Part One of Mr Eberstark…

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Doing this writing lark for a little while now, I have been reworking a few of my earlier stories. Here is Part One of a piece called :

Mr Eberstark                                               

‘I’m not sure Thanatophobia can be classed as a real phobia. I mean everyone fears death don’t they?’ Marion wiped down the work surface with a cloth.

Mr Eberstark glanced up from his newspaper, ‘Do they? I’m not sure that’s true.’

What did the doctor say?’

‘She said she was referring me for counselling.’

‘At your age? Seems a bit daft – but I’m sure she knows what she’s doing. You’re bound to think about it more though aren’t you. How old are you again Mr Eberstark?’

‘I’m ninety-one Marion.’ He straightened his tie and brushed a stray hair away from his forehead, ‘have you done behind the breadbin? You always forget to do there – that’s where they breed you know – it’s the heat from the washing machine.’

‘Four times this morning Erik, just as you told me.’

The knuckles on Marion’s hands were raw and cherry coloured. Erik watched her as she scratched them.

‘This is very strong bleach, it would really help if I could wear those gloves.’

‘No! You can’t. I’m allergic to the latex,’ he said.

‘But you don’t have to touch it. You could go in the other room.’

‘Everything will be contaminated Marion, I don’t know how you can even ask me.’

‘Well that’s me done Mr Eberstark. I’ll pick up some more antibacterial spray on my way in tomorrow. Shall I take some money out of the bag?’

‘Don’t forget to use the spoon,’ Erik said, stepping out of his kitchen slippers, into the pair he wore in the hallway.

‘Daft old Bugger,’ Marion said under her breath as he left the room.

She carefully unsealed the zip top of the money bag and flicked out two pound coins from the plastic, with the spoon. One rolled onto the work surface and she had to rescue it before he heard – she couldn’t face wiping it down again.

‘I’ve taken two pounds – I’ll bring your change round tomorrow.’

She wasn’t sure if he’d heard, she was just glad to be out of there.

As she closed the gate of number 53, a figure came up behind her.

‘Bloody hell Maureen, you nearly gave me a heart attack.’

‘What are you scratching at?’

‘It’s that silly old fool inside. I don’t know how many times I’ve scrubbed that bloody kitchen and bathroom and it’s spotless. I’ll be doing it again tomorrow – mind you, if he’s daft enough to keep paying me -you’d think at his age he would have passed caring.’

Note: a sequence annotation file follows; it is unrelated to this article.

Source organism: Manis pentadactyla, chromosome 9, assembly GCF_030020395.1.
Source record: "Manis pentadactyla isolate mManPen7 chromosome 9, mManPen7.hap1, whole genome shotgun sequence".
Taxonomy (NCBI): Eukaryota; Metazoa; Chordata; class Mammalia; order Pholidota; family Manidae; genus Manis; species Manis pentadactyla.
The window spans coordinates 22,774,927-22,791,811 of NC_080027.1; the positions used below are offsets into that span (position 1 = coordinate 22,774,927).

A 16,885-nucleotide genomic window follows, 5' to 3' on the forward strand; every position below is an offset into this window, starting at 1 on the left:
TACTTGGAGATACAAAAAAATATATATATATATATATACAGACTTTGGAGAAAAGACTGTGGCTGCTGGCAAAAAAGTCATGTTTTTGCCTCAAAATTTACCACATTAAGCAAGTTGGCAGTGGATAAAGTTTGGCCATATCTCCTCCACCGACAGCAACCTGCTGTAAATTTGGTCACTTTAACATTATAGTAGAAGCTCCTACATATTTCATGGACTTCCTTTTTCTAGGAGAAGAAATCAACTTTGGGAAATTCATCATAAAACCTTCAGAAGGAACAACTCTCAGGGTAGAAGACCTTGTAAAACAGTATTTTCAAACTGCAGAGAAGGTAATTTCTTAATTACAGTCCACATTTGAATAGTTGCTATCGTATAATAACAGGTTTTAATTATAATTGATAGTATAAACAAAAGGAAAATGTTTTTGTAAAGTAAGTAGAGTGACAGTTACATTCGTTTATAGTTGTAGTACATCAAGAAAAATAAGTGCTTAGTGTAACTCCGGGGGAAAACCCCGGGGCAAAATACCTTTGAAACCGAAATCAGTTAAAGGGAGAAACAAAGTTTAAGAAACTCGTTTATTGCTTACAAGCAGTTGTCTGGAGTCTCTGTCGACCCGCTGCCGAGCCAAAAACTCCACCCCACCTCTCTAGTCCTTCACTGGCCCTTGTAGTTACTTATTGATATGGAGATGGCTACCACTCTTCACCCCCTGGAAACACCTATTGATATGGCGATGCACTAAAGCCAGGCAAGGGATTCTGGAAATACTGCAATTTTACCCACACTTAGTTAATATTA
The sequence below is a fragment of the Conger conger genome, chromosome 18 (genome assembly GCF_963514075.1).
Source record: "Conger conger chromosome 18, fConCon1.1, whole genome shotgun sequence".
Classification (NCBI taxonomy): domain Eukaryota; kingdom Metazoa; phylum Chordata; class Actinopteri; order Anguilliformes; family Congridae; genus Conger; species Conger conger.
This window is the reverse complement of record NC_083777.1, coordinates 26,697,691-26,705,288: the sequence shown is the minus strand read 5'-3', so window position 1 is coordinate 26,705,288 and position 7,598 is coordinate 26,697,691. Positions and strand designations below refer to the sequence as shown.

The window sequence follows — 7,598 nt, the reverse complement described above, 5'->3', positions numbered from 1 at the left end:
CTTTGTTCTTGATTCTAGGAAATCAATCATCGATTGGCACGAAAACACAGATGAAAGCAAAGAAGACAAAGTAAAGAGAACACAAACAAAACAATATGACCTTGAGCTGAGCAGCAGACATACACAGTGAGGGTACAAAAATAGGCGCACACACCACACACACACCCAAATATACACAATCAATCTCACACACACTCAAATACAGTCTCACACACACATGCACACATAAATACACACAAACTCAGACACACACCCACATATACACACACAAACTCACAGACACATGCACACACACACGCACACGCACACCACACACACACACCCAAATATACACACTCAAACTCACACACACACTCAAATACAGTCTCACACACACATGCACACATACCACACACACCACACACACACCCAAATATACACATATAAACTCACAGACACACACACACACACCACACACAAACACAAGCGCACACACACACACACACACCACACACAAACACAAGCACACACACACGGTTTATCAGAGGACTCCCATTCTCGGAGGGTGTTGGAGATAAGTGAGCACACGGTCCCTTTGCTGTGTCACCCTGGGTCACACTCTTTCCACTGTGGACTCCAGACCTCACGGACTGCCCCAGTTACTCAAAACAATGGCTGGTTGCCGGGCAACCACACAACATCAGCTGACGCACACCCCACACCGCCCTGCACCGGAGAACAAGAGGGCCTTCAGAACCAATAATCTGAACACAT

‘That’s Germans for you. Everything in its place, ship shape and Bristol fashion.’

‘OCD more like. You know he even changes his slippers when he goes from one room to the other. I mean, who else do you know who has a different pair of slippers for each room? The man’s obsessed.’

Maureen looked over her shoulder to make sure no one else was nearby. ‘You know why he’s like that don’t you?’

Marion fastened the buttons on her coat. ‘I’ve told you, he has OCD. That and he’s a bloody hypochondriac.’

‘No I mean why he’s so obsessed with cleanliness.’

Marion had her own ideas about this, but was always keen on a bit of village gossip. ‘Go on I’m all ears.’

‘Well I heard Old Joe Rogers from the Bird in Hand, saying that he used to work in one of those concentration camps during the war. In Hungary I think. Joe reckons he was one of the guards and that all the filth and crap and stuff, sent him a bit doolally.’

‘Nah that can’t be. They rounded them all up after the war. Most of them would be dead by now anyway.’

‘Not Erik. Joe said he claimed asylum by saying he was Jewish and he had some forged papers or something, which managed to help him get to England. I don’t know how true it is mind you.’

Inside number 53, Erik had changed into his lounge slippers and was sitting on his plastic covered sofa. His head felt heavy and he could feel it slumping back, so he arched his body forward so that his hair didn’t touch the back rest.

Sometimes, his back hurt and he imagined what it would be like to let himself lean backwards, but he knew if he did there would be consequences. There were always consequences. So he forced himself back upright whilst he listened to the evening news.

A news report from Hungary, showed hundreds of migrants trying to board trains to Germany – cramped bodies fighting each other to secure a space. Young men climbing over children and babies- old people needing help to board the trains.

He’d witnessed this before. He switched off his TV set and went to bed.

Erik often struggled with sleep. He was able to compartmentalise negative thoughts throughout the day, by keeping himself busy, but the nights had always been a challenge for him. He would often play through scenes from his past, straining his memory to recollect the conversations. His words. Their words. He needed to understand them.

More recent events were always overshadowed by those of his distant past – a past which both haunted and excited him in equal measure. Sometimes he merged the fantasy and fact, distorting the truth to suit his mood.

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